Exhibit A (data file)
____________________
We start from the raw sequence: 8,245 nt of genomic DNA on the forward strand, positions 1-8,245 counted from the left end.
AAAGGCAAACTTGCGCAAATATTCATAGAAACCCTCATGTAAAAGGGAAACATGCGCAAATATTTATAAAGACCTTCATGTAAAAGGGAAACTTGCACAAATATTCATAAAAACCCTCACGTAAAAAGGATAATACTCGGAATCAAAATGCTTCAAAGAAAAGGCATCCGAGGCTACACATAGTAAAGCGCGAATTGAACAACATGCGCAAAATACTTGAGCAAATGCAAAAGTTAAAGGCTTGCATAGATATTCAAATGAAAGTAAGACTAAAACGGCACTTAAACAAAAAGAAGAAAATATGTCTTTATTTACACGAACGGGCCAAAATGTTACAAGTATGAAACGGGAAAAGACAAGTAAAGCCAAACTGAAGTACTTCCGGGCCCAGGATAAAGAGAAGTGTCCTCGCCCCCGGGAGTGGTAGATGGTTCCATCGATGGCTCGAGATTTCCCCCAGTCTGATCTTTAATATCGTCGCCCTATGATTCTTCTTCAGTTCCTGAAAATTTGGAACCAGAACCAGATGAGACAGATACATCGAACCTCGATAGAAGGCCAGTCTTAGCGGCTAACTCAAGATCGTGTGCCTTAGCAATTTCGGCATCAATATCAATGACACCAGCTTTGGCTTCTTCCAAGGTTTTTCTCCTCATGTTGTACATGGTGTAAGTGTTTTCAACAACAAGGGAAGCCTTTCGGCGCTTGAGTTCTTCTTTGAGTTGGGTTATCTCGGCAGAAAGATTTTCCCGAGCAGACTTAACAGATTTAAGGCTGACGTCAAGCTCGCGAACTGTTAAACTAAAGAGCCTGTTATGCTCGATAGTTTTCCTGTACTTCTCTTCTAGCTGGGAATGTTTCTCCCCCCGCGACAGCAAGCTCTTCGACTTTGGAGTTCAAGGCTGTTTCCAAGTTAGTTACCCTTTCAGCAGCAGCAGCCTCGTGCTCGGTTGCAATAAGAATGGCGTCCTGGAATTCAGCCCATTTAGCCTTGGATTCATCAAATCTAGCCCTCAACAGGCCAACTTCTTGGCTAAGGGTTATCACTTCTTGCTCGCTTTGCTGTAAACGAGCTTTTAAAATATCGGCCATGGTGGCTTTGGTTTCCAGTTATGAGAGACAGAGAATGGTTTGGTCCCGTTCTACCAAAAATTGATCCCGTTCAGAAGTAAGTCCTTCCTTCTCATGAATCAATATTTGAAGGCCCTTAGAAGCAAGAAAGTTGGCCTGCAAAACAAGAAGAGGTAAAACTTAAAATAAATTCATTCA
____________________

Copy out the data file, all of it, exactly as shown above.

We start from the raw sequence: 8,245 nt of genomic DNA on the forward strand, positions 1-8,245 counted from the left end.
AAAGGCAAACTTGCGCAAATATTCATAGAAACCCTCATGTAAAAGGGAAACATGCGCAAATATTTATAAAGACCTTCATGTAAAAGGGAAACTTGCACAAATATTCATAAAAACCCTCACGTAAAAAGGATAATACTCGGAATCAAAATGCTTCAAAGAAAAGGCATCCGAGGCTACACATAGTAAAGCGCGAATTGAACAACATGCGCAAAATACTTGAGCAAATGCAAAAGTTAAAGGCTTGCATAGATATTCAAATGAAAGTAAGACTAAAACGGCACTTAAACAAAAAGAAGAAAATATGTCTTTATTTACACGAACGGGCCAAAATGTTACAAGTATGAAACGGGAAAAGACAAGTAAAGCCAAACTGAAGTACTTCCGGGCCCAGGATAAAGAGAAGTGTCCTCGCCCCCGGGAGTGGTAGATGGTTCCATCGATGGCTCGAGATTTCCCCCAGTCTGATCTTTAATATCGTCGCCCTATGATTCTTCTTCAGTTCCTGAAAATTTGGAACCAGAACCAGATGAGACAGATACATCGAACCTCGATAGAAGGCCAGTCTTAGCGGCTAACTCAAGATCGTGTGCCTTAGCAATTTCGGCATCAATATCAATGACACCAGCTTTGGCTTCTTCCAAGGTTTTTCTCCTCATGTTGTACATGGTGTAAGTGTTTTCAACAACAAGGGAAGCCTTTCGGCGCTTGAGTTCTTCTTTGAGTTGGGTTATCTCGGCAGAAAGATTTTCCCGAGCAGACTTAACAGATTTAAGGCTGACGTCAAGCTCGCGAACTGTTAAACTAAAGAGCCTGTTATGCTCGATAGTTTTCCTGTACTTCTCTTCTAGCTGGGAATGTTTCTCCCCCCGCGACAGCAAGCTCTTCGACTTTGGAGTTCAAGGCTGTTTCCAAGTTAGTTACCCTTTCAGCAGCAGCAGCCTCGTGCTCGGTTGCAATAAGAATGGCGTCCTGGAATTCAGCCCATTTAGCCTTGGATTCATCAAATCTAGCCCTCAACAGGCCAACTTCTTGGCTAAGGGTTATCACTTCTTGCTCGCTTTGCTGTAAACGAGCTTTTAAAATATCGGCCATGGTGGCTTTGGTTTCCAGTTATGAGAGACAGAGAATGGTTTGGTCCCGTTCTACCAAAAATTGATCCCGTTCAGAAGTAAGTCCTTCCTTCTCATGAATCAATATTTGAAGGCCCTTAGAAGCAAGAAAGTTGGCCTGCAAAACAAGAAGAGGTAAAACTTAAAATAAATTCATTCA